Date of Award

Fall 1999

Document Type

Dissertation

Degree Name

Doctor of Philosophy (PhD)

Program/Concentration

Urban Services - Management

Committee Director

Gail Johnson

Committee Member

Wolfgang Pindur

Committee Member

Nancy Olivo

Committee Member

J. Taylor Sims

Committee Member

Berhanu Mengistu

Abstract

Current literature is replete with examples of how bureaucracy hinders organizational performance in rapidly changing social, economic, and political environments. The use of a parallel organization has emerged as one approach to transforming traditional bureaucratic structures into high performance work systems.

This study examines a parallel organization created as part of a high performance organization (HPO) model in a mid-Atlantic city. The purpose of the parallel organization is to conduct the work of leadership, which consists of five functions: identifying customer needs and expectations; developing a shared vision and values; integration and stewardship; creating an environment conducive to learning, thinking, changing, and renewing; and enabling, empowering, and energizing employees. According to the HPO model, the parallel organization should lead to participative leadership in the hierarchy because in conducting the work of leadership, individuals at all levels of the organization are involved in processes which determine how work is performed.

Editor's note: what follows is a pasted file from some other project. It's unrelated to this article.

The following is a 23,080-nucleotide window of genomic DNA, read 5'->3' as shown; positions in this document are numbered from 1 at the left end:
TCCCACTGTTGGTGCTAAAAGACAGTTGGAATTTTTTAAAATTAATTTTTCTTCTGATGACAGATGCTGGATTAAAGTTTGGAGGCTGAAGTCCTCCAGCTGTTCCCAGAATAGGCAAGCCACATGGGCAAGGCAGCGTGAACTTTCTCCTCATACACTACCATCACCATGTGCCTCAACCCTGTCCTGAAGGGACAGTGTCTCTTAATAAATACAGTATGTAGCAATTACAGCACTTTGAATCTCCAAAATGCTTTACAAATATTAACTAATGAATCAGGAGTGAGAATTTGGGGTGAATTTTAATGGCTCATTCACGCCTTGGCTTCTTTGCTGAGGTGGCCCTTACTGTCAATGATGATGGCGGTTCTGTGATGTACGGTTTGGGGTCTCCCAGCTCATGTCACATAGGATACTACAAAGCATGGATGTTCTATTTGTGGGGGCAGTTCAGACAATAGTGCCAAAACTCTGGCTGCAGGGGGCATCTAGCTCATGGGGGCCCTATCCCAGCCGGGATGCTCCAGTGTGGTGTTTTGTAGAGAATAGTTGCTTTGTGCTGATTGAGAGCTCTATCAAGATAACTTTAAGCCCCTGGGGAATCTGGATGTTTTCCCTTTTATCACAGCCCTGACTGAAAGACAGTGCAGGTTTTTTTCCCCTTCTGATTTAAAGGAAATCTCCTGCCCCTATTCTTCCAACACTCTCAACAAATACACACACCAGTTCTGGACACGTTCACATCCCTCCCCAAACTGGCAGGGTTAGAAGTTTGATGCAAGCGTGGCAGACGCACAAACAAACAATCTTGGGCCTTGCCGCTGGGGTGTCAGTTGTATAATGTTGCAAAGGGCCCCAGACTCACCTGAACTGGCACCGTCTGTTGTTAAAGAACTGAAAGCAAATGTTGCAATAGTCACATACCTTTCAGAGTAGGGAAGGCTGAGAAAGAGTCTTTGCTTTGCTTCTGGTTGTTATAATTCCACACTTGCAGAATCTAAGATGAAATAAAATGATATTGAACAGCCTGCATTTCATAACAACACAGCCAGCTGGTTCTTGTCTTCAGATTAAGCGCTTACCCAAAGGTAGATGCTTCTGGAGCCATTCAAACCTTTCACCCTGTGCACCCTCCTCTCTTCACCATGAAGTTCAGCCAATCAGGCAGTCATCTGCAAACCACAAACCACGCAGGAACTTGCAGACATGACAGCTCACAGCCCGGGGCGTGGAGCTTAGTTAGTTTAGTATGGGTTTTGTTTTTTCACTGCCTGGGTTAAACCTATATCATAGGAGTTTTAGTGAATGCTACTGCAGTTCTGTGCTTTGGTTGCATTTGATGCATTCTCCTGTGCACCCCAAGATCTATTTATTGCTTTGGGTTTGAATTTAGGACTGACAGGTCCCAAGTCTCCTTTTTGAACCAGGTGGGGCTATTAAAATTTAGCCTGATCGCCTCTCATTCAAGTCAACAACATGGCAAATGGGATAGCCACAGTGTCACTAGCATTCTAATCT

The purpose of this study is to determine the extent to which the work of leadership results in employee perceptions of participative leadership. The research hypothesis is that the work of leadership in the parallel organization results in employee perceptions of participative leadership.

A survey of three comparison groups has been used to measure employee perceptions. Group A has had parallel leadership teams for two or more years. Group B has had parallel leadership teams for one year or less. Group C does not have parallel leadership teams. The purpose of the survey is to measure the impact of the work of leadership on employee perceptions of participative leadership. Purposeful sampling has been used in selecting departments for participation in this study. Non-leadership team members and leadership team members in each of the participating departments have been surveyed in order to examine differences in perceptions concerning the work of leadership. Surveys were administered to 990 employees in the mid-Atlantic city (nonleadership team members and leadership team members). There was a 79 percent response rate.

The results of this study suggest that the work of leadership in the parallel organization has resulted in limited employee perceptions of participative leadership.

DOI

10.25777/ntxz-z017

ISBN

9780599652644

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